Some said it meant there would be a change in her life, that the birds symbolised old parts of her dropping away, that she was transforming. She considered more sinister explanations: they were an omen spelling the destruction of not just her life, but all life.
She pleaded with the skies: “Why are the birds dying?”
The old man said maybe it was the drought, the fires, pesticides or maybe they were just old like him – we all go eventually.
At times, she felt she was looking into a void, the great expanse of emptiness.
At other times, falling in and through it, or just floating in its peaceful nothingness. How could she come back? But the ravens were there. They said she must grow strong, wide, raven wings to traverse the void.
The old man became frail and unwell. She knew he would soon die. She was afraid to see him. Afraid to look death in the eye. She stayed away too long. Then, when she heard that he lay dying, she gathered her courage. She sat by his bed and held his hand. He died peacefully.
After that she was less afraid of death, for she knew the void. The ravens had lent her their wings.
Dead birds stopped following her.
She began to change – grow in strength and confidence. Find more profound ways to honour the earth. With her voice she spoke of the harm humans had done to her and to the land. She wrote letters to the papers about the destruction of trees in the neighbourhood. She asked her friend to join her in cleaning up the waterways, the bottles, papers and other things left in the bush. She began to roar. She stood with her friends in protest at the felling of the forests and the rising seas. The ravens cawed and arghhed and clicked – they were her friends. She sang to the earth and honoured the ancestors. With drum in hand and dog behind, she cawed and arghhed to the earth and it called back. The ravens were there. They followed her. She sang of them.
The earth knew her and nurtured her. Caves along the river wrapped their folded layers of sandstone around her, held her, to whisper secrets of transformation and survival.
But still, she didn’t quite trust the world.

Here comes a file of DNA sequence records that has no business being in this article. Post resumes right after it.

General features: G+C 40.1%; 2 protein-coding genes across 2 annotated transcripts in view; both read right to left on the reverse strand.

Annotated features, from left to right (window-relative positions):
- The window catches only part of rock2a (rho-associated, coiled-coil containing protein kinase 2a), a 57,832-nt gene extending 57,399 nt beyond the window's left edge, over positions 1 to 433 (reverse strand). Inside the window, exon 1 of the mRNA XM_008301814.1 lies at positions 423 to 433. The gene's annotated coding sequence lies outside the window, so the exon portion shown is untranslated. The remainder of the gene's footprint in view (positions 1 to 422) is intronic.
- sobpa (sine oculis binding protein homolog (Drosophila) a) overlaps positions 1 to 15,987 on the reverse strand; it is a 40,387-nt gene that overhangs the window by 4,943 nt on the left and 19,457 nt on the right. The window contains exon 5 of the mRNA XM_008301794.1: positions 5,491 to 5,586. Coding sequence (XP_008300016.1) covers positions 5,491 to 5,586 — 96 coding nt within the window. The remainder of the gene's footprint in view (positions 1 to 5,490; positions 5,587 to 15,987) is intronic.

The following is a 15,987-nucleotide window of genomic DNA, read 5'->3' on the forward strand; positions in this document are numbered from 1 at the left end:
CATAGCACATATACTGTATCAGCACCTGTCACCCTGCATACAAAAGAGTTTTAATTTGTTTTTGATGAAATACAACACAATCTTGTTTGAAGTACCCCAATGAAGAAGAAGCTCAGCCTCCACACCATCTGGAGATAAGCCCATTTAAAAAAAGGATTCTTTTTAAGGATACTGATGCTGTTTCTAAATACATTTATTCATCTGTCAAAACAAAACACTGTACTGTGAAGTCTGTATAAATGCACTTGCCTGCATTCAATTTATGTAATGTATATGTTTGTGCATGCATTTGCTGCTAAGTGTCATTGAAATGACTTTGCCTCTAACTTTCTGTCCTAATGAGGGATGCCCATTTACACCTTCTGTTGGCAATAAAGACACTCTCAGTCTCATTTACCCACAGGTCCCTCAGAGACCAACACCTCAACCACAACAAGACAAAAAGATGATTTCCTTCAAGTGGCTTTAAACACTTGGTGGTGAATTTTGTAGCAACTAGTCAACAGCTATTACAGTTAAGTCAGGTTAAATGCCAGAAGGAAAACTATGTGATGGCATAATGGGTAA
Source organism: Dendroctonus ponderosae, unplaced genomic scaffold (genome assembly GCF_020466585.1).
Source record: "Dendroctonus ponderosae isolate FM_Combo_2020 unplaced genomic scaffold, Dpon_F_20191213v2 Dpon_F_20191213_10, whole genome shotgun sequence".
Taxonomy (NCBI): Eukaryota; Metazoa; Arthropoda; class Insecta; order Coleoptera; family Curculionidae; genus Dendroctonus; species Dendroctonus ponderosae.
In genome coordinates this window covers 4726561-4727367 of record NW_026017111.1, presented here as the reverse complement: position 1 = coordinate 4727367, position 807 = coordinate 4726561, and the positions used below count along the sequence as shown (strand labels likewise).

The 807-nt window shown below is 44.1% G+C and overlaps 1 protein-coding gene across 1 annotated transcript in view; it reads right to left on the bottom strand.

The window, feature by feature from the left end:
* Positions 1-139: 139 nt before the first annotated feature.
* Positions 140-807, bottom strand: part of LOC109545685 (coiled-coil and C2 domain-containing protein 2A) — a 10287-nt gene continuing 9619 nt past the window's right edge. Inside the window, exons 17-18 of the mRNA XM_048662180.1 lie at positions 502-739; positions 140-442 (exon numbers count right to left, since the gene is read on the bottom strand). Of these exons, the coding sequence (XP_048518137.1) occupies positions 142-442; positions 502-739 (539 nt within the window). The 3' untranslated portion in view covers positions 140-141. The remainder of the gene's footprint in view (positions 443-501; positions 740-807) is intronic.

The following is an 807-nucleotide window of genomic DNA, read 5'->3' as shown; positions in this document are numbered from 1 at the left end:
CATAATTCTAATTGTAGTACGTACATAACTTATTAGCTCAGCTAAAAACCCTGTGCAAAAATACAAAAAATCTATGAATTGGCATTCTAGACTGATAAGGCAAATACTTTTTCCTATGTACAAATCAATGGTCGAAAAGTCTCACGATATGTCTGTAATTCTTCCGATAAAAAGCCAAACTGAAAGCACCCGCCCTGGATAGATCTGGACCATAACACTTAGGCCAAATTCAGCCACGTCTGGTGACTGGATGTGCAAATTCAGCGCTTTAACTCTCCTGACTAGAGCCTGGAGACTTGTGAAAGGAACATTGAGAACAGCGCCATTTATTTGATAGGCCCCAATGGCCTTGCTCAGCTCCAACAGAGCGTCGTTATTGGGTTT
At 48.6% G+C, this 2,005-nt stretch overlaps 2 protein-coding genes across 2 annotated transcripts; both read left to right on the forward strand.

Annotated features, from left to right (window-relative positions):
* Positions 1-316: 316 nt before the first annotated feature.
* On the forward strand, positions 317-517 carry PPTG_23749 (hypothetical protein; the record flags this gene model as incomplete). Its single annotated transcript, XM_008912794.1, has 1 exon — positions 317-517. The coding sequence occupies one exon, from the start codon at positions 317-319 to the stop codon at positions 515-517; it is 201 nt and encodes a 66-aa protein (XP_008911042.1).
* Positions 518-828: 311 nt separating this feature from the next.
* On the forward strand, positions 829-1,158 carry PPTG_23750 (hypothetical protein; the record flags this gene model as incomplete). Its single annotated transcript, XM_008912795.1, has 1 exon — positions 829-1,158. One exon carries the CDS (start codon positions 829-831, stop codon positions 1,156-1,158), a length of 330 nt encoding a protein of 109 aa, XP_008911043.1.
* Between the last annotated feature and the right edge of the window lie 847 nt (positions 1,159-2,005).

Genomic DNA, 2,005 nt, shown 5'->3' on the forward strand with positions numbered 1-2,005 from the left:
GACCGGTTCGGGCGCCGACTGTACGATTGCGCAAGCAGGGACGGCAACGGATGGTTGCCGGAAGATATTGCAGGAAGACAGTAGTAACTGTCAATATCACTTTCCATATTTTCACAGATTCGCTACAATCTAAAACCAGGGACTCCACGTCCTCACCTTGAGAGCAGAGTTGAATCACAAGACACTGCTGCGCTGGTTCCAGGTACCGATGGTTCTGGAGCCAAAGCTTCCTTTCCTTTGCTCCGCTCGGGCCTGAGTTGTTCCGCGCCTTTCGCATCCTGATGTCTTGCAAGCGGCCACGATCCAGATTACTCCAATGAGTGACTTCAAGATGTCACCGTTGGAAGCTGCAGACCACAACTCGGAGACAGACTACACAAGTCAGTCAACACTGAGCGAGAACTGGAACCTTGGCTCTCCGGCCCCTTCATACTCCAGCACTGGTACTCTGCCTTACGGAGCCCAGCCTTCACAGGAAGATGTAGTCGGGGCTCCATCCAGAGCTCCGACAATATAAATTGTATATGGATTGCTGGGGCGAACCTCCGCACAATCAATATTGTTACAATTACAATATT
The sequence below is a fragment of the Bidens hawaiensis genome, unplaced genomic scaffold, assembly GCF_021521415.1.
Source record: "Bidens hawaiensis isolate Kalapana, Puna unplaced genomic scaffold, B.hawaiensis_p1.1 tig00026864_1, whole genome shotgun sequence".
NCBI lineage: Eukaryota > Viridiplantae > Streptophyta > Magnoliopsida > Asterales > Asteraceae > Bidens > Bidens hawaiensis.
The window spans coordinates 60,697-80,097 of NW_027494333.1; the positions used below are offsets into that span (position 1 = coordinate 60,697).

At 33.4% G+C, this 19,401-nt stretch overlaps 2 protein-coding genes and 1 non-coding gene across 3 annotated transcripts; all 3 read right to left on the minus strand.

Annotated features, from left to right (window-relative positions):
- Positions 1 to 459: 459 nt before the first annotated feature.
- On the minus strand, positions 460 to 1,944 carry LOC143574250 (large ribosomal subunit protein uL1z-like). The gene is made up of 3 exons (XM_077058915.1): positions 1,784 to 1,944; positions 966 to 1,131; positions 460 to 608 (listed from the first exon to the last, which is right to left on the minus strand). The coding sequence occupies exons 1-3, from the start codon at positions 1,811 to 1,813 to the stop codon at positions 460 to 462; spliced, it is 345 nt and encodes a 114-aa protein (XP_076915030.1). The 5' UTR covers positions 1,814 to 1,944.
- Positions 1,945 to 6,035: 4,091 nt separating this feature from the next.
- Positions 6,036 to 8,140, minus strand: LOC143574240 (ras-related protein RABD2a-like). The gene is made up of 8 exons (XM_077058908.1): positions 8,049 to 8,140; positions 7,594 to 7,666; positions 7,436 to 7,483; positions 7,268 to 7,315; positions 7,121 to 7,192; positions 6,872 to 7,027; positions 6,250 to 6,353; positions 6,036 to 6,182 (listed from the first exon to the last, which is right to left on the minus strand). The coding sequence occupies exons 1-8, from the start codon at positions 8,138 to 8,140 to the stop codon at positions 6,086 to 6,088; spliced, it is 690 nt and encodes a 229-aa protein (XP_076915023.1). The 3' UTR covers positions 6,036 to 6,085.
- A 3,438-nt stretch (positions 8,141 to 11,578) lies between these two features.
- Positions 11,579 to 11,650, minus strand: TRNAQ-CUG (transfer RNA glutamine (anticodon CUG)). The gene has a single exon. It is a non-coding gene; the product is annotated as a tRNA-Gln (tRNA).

A woman in the town was kind and helpful. She tried to help the girl negotiate the ways of the world. The woman understood her pain and struggle to be in the world but did not know the raven’s song.
One afternoon, the girl saw a dead bird in the woman’s garden – the body of the hugest raven she had ever seen. The still bird’s neck ruffles stirred in the breeze, the legs clawed shut, the recognizance ants trailed darkly towards it. Its white eye dulled in death.
The girl stood frozen in disbelief, fearing the underworld would open up to consume her. She asked the ravens for support.
She told the woman about the dead raven in the garden, but she didn’t seem concerned. She fussed about making tea, rustling biscuit packages, chatting about human world things like rent, employment and food. They drank their tea and talked.
The sound started slowly. The familiar cawing and arghhing … but somehow different. The girl noticed it first. As the intensity grew, she remembered the old man had told her about this. Now she couldn’t believe it was happening. The woman put down her tea and moved to the window.
“What’s that noise?” she asked, pulling back the curtain.
“It’s the ravens,” the girl said gently, knowingly.
Outside, the ravens were gathering, ten, twenty, thirty on the fence and roof. More settled on the telegraph poles, their long throat feathers stirred by the wind.
“We have to bury the bird,” the girl said.
“They have come for a funeral. They want to bury their friend.”
Cautiously, the woman moved through the door. The sky was thick with big black wings and the noise was unbelievable.
“It’s like a scene from Hitchcock’s Birds,” the woman said in awe.
Now there were fifty ravens and more coming. The girl stood in the garden amazed. She looked up to the sky, arms outstretched, twirling this way and that, the cawing and arghhing filling her ears.
Spade in hand, the woman began to make a hole in her garden bed. It was an enormous bird as large as a cat. The girl wished the old man was here. The birds cawed and arghhed, latecomers circling in the street.
Together the woman and the girl lifted the still bird into the hole. The girl spoke words of farewell. They carefully piled soil over the body and when the last feather was hidden – SILENCE. As one, the birds were quiet. What had been a full-throated chorus of raven voices opened into the great silence of late afternoon suburbia.
The woman and the girl looked at each other.
“I dont understand!” the woman said. There was fear in her eyes. “what had just happened?”
Slowly, the birds began to leave, cawing gently, big wings flapping deliberately against the fading light. The girl imagined the old man and the giant raven waving goodbye as they flew away.
“It’s okay,” the girl said, putting her hand on the woman’s arm. “It’s ravens – I love ravens.”